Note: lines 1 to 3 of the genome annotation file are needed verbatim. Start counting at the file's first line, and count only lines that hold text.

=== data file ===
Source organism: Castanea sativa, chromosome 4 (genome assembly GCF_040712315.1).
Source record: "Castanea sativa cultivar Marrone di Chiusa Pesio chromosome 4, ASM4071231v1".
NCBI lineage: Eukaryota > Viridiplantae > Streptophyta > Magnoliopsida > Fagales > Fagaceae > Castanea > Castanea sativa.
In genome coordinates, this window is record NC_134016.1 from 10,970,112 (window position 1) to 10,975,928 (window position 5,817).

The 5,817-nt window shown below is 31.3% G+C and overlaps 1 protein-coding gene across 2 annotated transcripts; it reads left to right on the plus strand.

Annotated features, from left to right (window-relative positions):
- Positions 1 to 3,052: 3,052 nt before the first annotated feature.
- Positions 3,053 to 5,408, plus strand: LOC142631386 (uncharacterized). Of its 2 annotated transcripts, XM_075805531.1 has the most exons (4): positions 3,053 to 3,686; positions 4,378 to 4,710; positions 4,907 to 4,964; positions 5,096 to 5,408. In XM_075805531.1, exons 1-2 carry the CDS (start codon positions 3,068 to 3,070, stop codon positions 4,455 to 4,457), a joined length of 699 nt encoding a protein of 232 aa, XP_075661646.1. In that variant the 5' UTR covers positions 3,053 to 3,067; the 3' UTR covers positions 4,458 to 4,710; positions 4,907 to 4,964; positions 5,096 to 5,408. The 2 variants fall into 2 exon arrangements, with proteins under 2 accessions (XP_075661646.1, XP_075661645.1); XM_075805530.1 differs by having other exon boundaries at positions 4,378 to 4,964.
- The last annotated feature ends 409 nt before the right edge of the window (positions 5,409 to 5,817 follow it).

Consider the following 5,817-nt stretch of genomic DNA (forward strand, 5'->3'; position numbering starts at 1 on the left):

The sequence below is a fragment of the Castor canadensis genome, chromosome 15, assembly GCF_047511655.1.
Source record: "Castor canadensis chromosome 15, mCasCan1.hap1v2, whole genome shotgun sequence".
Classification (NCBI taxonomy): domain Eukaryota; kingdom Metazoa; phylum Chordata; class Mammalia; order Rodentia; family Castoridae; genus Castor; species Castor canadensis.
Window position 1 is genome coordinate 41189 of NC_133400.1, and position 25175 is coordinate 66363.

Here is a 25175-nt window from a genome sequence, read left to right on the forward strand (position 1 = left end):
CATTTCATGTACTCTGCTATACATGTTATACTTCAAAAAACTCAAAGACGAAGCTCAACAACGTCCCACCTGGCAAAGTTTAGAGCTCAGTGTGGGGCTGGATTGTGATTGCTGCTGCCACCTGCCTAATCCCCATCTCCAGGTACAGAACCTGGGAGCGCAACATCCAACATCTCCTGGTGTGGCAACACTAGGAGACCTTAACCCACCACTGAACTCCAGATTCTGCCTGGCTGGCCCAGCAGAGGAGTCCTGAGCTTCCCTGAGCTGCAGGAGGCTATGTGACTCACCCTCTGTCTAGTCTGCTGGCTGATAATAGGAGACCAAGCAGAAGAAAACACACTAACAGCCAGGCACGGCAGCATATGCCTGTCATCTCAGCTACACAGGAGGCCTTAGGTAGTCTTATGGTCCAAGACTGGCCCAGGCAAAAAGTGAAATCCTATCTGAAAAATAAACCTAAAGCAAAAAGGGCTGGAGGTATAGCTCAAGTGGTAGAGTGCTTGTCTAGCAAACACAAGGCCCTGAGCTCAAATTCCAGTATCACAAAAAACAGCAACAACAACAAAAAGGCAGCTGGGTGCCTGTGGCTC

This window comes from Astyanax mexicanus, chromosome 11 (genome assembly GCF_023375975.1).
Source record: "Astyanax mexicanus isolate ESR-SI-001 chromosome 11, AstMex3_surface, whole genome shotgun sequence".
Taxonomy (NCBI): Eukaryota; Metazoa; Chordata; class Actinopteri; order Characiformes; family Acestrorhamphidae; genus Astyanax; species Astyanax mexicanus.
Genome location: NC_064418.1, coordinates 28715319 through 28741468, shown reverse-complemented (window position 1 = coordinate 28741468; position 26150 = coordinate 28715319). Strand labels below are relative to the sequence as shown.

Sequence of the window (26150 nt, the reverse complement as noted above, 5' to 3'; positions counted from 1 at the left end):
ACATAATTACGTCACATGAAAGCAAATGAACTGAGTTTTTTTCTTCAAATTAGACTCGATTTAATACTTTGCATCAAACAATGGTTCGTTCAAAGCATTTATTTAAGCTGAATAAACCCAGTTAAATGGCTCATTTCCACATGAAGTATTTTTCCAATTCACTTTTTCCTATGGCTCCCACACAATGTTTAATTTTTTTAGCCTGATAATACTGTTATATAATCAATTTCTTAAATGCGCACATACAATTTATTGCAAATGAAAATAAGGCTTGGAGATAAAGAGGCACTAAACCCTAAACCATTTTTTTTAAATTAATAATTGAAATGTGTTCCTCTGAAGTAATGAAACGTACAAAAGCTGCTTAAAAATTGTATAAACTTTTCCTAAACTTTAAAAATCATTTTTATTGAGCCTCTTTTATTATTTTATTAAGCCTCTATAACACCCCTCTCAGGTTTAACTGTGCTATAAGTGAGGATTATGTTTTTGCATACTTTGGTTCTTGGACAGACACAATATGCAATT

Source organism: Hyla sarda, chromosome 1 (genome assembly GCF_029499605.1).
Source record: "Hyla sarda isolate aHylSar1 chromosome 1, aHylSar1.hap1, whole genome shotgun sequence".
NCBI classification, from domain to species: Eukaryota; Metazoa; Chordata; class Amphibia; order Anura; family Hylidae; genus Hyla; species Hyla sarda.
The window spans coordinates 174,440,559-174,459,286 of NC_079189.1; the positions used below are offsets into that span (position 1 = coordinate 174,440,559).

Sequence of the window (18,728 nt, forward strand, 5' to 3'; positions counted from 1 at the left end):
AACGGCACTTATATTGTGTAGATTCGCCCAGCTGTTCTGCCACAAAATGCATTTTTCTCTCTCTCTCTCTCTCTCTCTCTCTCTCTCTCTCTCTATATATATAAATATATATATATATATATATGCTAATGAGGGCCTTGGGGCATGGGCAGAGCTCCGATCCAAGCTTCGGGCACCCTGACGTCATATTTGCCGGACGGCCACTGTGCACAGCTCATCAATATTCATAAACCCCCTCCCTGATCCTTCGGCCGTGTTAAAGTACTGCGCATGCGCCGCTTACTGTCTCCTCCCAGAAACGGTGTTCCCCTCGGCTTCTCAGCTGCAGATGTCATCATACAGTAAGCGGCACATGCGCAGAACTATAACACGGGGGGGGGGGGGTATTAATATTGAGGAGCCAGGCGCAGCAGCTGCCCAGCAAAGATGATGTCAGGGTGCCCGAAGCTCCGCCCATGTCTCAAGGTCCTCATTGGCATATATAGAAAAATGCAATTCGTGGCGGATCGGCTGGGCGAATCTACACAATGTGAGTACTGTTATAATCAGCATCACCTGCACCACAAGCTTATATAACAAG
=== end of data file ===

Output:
Source organism: Castanea sativa, chromosome 4 (genome assembly GCF_040712315.1).
Source record: "Castanea sativa cultivar Marrone di Chiusa Pesio chromosome 4, ASM4071231v1".
NCBI lineage: Eukaryota > Viridiplantae > Streptophyta > Magnoliopsida > Fagales > Fagaceae > Castanea > Castanea sativa.